Focus: Controlling the Inputs of Social Media

As recently discussed in the post about intentionality on Twitter, the engines of social media do precisely the opposite of turning distractions off. Rather, they fuel a nicotine-like addiction to a splattering of “de-focusing” stimulants. Every Tweet, every status update, is like another carcinogen propagating the erosion of your focused attention.

The Theoretical Framework

We sometimes tend to think that focus is the product or result of hard work. “I had a really productive day—I was very focused.” Upon further reflection, however, it is obvious that focus is the engine that pulls the train of productivity, not the caboose. The pursuit of productivity is ultimately first a pursuit of focus.

Put another way: focus is concerned with input, not output. It is not about turning one particular thing “on” but about turning other distractions off.

The first word processors, like the typewriters before them, could only do one thing at a time. If multitasking platforms were the first abstraction from sequential process, then social media takes the framework of multitasking and essentially randomizes it. The networked computer now creates an environment exactly opposite to the typewriter: it feels like playing paintball in an appliance store…there are too many useful devices to use all at once, and too many distractions attacking from virtually every angle.

Now it’s time for a great experiment. With the thinking above as my theoretical basis, I have tried applying the following practical steps to my computing practices:

Focused Browsing

Removed all the tabs, icons and buttons as possible — stripped everything down to the actual “thing” that I am trying to focus on. “Switching jobs” requires a mental gear shift, and should therefore require an adequate and intentional process to initiate, not just “one click.” From this perspective, many features (i.e. “buttons”) described as “convenient” are actually just unnecessary distractions that will tempt mental derailment every time they catch your eye. Here’s my idea: Treat the address bar like the command prompt; and type-command one task at a time, sans a bunch of flashy little icons screaming for massage from that little, wandering mouse-point.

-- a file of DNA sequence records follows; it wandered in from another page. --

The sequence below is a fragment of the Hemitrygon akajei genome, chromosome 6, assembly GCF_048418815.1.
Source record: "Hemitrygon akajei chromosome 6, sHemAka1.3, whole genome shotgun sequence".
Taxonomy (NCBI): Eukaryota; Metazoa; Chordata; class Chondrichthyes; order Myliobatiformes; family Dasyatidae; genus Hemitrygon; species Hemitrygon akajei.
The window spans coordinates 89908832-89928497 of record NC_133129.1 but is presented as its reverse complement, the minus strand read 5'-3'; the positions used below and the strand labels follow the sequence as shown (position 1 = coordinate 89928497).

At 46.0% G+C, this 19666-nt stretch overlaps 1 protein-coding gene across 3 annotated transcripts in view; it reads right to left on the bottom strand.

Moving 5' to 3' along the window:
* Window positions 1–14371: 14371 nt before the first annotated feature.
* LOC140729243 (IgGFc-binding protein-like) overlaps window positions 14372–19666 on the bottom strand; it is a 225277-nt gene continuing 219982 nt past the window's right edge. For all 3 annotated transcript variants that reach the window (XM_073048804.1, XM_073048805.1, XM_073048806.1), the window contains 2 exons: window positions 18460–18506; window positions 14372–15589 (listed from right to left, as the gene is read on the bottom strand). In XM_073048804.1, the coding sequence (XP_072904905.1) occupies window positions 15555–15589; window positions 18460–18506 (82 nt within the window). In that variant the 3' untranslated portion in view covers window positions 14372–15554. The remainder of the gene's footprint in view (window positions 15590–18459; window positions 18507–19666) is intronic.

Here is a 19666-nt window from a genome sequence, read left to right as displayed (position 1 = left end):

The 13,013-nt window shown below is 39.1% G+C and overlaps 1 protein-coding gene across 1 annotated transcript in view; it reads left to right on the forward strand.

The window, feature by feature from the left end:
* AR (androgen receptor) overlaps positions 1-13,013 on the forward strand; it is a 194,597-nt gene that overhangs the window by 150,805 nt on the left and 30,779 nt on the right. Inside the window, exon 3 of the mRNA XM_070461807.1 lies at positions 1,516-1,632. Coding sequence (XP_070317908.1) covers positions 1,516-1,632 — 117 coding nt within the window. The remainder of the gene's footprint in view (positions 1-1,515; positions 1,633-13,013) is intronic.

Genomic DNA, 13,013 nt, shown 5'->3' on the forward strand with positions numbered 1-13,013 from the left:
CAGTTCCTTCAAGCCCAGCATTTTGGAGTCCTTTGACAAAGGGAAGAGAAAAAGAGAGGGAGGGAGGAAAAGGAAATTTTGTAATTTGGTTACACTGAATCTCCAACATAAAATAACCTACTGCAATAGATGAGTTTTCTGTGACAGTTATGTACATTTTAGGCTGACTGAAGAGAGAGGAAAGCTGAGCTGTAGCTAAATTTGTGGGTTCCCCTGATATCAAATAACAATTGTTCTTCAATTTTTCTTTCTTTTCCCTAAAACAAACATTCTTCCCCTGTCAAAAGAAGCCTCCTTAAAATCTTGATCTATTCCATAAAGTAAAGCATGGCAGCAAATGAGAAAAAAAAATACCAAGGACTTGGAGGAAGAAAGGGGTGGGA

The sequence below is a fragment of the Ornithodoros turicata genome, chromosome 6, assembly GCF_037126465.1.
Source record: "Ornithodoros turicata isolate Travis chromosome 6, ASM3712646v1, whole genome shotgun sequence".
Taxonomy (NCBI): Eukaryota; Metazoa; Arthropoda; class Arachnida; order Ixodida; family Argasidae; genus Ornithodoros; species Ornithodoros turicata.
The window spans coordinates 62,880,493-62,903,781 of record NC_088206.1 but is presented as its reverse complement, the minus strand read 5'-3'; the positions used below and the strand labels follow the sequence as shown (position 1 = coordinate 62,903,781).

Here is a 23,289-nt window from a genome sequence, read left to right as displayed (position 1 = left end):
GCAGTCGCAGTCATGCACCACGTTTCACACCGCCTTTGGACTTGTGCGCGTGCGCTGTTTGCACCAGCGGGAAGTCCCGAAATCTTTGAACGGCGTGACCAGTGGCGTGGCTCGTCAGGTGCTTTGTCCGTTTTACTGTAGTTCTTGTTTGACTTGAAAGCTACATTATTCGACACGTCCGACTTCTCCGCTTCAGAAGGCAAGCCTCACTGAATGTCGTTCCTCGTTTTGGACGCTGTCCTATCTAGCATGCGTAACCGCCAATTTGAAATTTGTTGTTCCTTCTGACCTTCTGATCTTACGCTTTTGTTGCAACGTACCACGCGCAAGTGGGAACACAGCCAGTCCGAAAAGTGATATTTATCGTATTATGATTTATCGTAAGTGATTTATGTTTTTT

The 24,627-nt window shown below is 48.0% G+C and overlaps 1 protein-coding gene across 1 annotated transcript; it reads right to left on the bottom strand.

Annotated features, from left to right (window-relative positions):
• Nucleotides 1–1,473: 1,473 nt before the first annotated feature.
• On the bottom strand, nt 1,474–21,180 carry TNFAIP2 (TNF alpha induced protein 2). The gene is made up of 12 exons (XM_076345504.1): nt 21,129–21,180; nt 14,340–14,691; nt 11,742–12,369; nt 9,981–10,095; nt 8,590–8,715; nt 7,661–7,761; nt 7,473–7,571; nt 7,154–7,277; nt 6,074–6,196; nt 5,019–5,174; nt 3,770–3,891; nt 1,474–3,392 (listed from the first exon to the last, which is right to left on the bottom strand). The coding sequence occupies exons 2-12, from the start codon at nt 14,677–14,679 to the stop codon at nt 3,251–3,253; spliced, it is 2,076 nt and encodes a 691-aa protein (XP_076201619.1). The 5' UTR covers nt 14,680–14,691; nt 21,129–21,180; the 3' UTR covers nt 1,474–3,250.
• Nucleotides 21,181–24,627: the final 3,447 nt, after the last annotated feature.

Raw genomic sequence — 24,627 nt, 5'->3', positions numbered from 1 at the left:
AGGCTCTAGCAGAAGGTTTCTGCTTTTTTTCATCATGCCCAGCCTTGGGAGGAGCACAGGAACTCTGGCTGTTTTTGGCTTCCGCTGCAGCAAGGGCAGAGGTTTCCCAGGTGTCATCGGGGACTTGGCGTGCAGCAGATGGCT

Focused Social Media

Removed all “two way” social media applications from my mobile devices. For me this meant deleting the Facebook app altogether, and only using Twitter “notepads” like Birdhouse and Tweetr. With these apps I can “Tweet out,” but cannot read my Twitter streams on the go.

To “read” Twitter, I use ListiMonkey to feed only certain, focused streams to my email inbox, from there I can command and sort all incoming data at intentional intervals during the day. Likewise, to track my @ mentions I created a search generated from search.twitter.com, which I burn through FeedBurner to deliver directly to my inbox as well.

To interact on Facebook, I have essentially removed everything from my profile except for the option to send direct messages, which I have forwarded to my general email inbox as well.

Conclusion

The result: all in-coming connections are channeled to one place, my email inbox. This, again, is all based on the premise that focus is about controlling my inputs. For a borderline ADHD kid like me, my capacity to focus on the present is directly linked to the intentionality with which I turn off other distractions. Now I can put content “out” at anytime, but have a highly regulated process for allowing content “in.” This, I propose, is the best framework for establishing a “focused” approach to digital, online work.

And now begins the experiment. I’ll let you know how it goes.

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